Road tripping with Night Sight

When Google debuted Night Sight mode on the Pixel 3, I was blown away at how well it worked compared to my iPhone X & even my DSLR. In the time since then, Apple has greatly stepped up its game, but I still find Night Sight (now on Pixel 4) to be unmatched for low-light imaging.

Having test-driven Pixel 3 at light artist Bruce Munro’s installation in Saratoga (gallery), I was excited to visit his new work, Sensorio, in Paso Robles. Happily both the installation and the Pixel 4 dazzled. You can check out some results here:

AR dinosaurs stomp into Google search

Check out some fun new work from my team, available now on both Android & iOS:

Google started adding augmented reality animals to searches last year at Google I/O and has since introduced a veritable menagerie, covering cats, scorpions, bears, tigers, and many more. Now, a herd of dinosaurs has also been added to this list, each of which uses graphics developed for the Jurassic World Alive augmented reality mobile game.

The full list of available dinosaurs includes the Tyrannosaurus rex, Velociraptor, Triceratops, Spinosaurus, Stegosaurus, Brachiosaurus, Ankylosaurus, Dilophosaurus, Pteranodon, and Parasaurolophus.

Enjoy the Silence

When the fam & I headed out on Friday for two weeks (twoooo weeeeks!) of road-tripping adventures, I didn’t expect to have *zero* connectivity with which to share updates, but so it goes; hence the radio silence here.

The disconnection (something I can rarely grant myself) has been mostly a blessing, and I’ll try to be good about staying off the keyboard until I return. Still, I’ll try to share good stuff when time permits. I hope that you, too, get a little downtime & get to go outside—where I hear that the graphics are amazing. 😌🤘

PS: Orbital greetings from Mesa Verde yesterday.

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A quick spin around Mesa Verde

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Google Photos gets a Map view & improved Memories

Overall the app is now organized into three tabs. Notably:

As part of the new search tab, you’ll see an interactive map view of your photos and videos, which has been one of our most-requested features since we launched Google Photos. You can pinch and zoom around the globe to explore photos of your travels…

In addition, the “Stories”-style strip up top is getting upgrades:

We’re adding more types of Memories, like the best pics of you and your closest friends and family over the years, trips, and even just the highlights from last week… We’ve also moved our automatic creations–like movies, collages, animations, stylized photos and more–from the “For you” tab (which is now gone) and into Memories.

ARCore rolls out depth support

Exciting news from my teammates:

Today, we’re taking a major step forward and announcing the Depth API is available in ARCore 1.18 for Android and Unity, including AR Foundation, across hundreds of millions of compatible Android devices.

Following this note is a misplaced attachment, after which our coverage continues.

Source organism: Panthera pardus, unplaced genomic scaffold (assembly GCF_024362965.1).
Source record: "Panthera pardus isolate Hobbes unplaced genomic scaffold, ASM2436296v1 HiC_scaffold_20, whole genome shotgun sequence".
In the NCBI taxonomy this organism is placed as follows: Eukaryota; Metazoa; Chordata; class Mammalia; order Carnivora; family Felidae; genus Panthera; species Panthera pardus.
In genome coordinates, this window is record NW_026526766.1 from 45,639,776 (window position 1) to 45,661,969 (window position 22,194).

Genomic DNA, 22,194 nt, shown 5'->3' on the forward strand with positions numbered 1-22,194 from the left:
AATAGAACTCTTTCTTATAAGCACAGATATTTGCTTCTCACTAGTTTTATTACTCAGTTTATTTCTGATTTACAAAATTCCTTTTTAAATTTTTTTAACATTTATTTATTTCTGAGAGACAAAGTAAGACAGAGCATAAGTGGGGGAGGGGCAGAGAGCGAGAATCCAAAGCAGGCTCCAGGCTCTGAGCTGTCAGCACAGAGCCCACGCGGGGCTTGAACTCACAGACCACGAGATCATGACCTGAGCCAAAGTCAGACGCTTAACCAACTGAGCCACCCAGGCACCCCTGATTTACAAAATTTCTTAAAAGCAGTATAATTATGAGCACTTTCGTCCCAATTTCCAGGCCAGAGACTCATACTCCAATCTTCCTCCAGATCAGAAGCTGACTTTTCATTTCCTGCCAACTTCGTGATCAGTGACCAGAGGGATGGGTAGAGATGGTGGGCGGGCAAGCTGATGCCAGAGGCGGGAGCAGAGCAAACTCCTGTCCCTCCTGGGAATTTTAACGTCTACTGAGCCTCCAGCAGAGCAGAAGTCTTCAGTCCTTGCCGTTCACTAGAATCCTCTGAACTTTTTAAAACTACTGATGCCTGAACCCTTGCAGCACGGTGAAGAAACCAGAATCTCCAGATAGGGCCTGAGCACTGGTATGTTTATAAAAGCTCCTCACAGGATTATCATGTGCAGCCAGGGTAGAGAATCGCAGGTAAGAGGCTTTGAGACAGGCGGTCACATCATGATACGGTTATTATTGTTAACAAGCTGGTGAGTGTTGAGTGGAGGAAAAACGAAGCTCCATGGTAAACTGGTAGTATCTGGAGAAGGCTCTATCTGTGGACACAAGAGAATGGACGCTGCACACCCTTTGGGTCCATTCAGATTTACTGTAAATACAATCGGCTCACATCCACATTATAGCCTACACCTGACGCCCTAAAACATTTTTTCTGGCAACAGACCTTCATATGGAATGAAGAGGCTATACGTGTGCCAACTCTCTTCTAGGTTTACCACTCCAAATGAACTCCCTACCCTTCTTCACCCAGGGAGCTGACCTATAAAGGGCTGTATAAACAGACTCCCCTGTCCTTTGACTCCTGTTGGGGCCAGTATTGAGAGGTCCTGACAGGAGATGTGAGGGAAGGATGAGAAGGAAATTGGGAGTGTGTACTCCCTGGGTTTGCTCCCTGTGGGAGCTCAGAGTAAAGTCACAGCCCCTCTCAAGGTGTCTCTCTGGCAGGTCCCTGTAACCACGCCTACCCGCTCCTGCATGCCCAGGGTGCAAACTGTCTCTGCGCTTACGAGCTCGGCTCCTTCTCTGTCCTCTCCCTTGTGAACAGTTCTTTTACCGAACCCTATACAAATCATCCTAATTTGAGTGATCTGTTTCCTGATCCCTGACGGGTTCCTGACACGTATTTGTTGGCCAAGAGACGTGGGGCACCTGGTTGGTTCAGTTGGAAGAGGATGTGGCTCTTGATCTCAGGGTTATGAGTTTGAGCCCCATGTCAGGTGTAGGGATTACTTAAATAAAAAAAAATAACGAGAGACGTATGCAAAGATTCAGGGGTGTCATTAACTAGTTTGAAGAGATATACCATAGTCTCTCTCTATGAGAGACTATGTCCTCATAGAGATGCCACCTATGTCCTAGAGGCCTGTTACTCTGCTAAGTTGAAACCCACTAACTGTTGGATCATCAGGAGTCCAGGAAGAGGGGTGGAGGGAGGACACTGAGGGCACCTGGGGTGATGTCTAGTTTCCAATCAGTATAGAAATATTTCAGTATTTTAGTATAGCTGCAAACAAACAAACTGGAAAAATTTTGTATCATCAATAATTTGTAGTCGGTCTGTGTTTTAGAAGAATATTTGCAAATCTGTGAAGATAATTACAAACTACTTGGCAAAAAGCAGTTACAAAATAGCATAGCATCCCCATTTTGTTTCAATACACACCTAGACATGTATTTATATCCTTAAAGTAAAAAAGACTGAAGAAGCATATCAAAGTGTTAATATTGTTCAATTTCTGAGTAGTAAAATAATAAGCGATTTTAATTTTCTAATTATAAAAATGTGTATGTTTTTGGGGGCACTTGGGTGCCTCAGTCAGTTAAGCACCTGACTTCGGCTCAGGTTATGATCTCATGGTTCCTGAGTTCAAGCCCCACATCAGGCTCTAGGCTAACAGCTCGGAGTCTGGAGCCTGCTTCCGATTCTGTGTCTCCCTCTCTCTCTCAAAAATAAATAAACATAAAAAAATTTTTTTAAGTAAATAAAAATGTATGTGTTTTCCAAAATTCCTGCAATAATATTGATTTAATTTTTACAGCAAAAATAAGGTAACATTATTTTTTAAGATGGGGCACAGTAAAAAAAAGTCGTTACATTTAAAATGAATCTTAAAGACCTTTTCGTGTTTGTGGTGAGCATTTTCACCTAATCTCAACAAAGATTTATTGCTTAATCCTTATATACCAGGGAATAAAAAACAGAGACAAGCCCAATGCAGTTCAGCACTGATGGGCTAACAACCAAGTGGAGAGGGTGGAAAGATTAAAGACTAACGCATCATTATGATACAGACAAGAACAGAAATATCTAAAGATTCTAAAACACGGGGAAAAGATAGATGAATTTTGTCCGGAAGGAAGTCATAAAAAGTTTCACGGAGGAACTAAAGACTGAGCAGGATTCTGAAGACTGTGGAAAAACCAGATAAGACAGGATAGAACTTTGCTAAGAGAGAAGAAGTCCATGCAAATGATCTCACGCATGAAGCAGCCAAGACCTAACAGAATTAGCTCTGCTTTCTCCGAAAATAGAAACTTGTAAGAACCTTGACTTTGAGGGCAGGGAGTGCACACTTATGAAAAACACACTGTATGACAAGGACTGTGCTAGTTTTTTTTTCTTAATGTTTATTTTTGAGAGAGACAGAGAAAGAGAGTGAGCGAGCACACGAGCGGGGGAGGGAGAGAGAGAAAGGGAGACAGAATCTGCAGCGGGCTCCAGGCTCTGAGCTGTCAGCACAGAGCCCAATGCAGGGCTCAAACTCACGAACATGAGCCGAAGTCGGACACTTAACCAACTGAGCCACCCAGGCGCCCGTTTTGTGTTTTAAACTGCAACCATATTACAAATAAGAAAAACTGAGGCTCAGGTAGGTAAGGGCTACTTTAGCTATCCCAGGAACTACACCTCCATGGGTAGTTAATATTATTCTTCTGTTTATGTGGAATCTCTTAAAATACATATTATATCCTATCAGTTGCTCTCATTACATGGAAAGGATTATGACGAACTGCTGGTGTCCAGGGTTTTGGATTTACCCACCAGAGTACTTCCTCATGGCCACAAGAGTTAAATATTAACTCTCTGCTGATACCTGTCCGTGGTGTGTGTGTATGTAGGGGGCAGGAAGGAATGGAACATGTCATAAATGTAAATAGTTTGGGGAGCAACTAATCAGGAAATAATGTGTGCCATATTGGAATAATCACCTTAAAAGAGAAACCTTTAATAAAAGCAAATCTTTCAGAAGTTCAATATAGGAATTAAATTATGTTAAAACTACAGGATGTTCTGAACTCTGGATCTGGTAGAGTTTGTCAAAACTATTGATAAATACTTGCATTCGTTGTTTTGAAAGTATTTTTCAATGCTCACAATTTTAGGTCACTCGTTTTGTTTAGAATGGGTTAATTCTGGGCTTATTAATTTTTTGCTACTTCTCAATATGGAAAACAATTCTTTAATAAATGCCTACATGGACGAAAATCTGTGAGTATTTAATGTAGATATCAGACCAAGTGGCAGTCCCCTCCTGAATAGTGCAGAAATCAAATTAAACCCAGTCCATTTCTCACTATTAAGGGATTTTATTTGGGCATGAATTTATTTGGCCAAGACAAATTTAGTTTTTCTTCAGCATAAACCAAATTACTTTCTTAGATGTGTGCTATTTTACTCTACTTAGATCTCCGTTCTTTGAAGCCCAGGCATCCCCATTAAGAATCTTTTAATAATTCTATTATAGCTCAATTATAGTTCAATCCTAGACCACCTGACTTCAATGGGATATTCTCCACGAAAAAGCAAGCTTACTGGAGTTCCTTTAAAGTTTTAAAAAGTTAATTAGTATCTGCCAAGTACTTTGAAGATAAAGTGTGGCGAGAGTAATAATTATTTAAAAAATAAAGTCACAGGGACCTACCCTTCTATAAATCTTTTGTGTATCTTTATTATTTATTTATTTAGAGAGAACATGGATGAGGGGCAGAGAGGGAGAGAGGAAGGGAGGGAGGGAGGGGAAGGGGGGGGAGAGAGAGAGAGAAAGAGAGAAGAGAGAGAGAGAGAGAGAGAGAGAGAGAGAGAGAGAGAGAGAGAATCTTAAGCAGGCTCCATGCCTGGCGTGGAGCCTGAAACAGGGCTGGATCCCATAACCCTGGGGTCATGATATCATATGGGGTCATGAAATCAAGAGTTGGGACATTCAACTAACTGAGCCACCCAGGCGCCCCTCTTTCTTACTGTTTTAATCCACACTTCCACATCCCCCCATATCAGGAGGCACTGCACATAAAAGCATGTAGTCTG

As we highlighted last year, a key capability of the Depth API is occlusion: the ability for digital objects to accurately appear behind real world objects. This makes objects feel as if they’re actually in your space, creating a more realistic AR experience.

Check out the new Depth Lab app (also available as an open-source Unity project) to try it for yourself. You can play hide-the-hot-dog with Snap, as well as check out an Android-exclusive undersea lens:

Roto Brush 2: Semantic Boogaloo

Back in 2018 I wrote,

Wanna feel like walking directly into the ocean? Try painstakingly isolating an object in frame after frame of video. Learning how to do this in the 90’s (using stone knives & bear skins, naturally), I just as quickly learned that I never wanted to do it again. 

Happily the AE crew has kept improving automated tools, and they’ve just rolled out Roto Brush 2 in beta form. Ian Sansevera shows (below) how it compares & how to use it, and John Columbo provides a nice written overview.

In this After Effects tutorial I will explore and show you how to use Rotobrush 2 (which is insane by the way). Powered by Sensei, Roto Brush 2 will select and track the object, frame by frame, isolating the subject automatically.

ML Kit gets pose detection

This is kinda inside-baseball, but I’m really happy that friends from my previous team will now have their work distributed on hundreds of millions, if not billions, of devices:

[A] face contours model — which can detect over 100 points in and around a user’s face and overlay masks and beautification elements atop them — has been added to the list of APIs shipped through Google Play Services…

Lastly, two new APIs are now available as part of the ML Kit early access program: entity extraction and pose detection… Pose detection supports 33 skeletal points like hands and feet tracking.

Let’s see what rad stuff the world can build with these foundational components. Here’s an example of folks putting an earlier version to use, and you can find a ton more in my Body Tracking category:

[Via]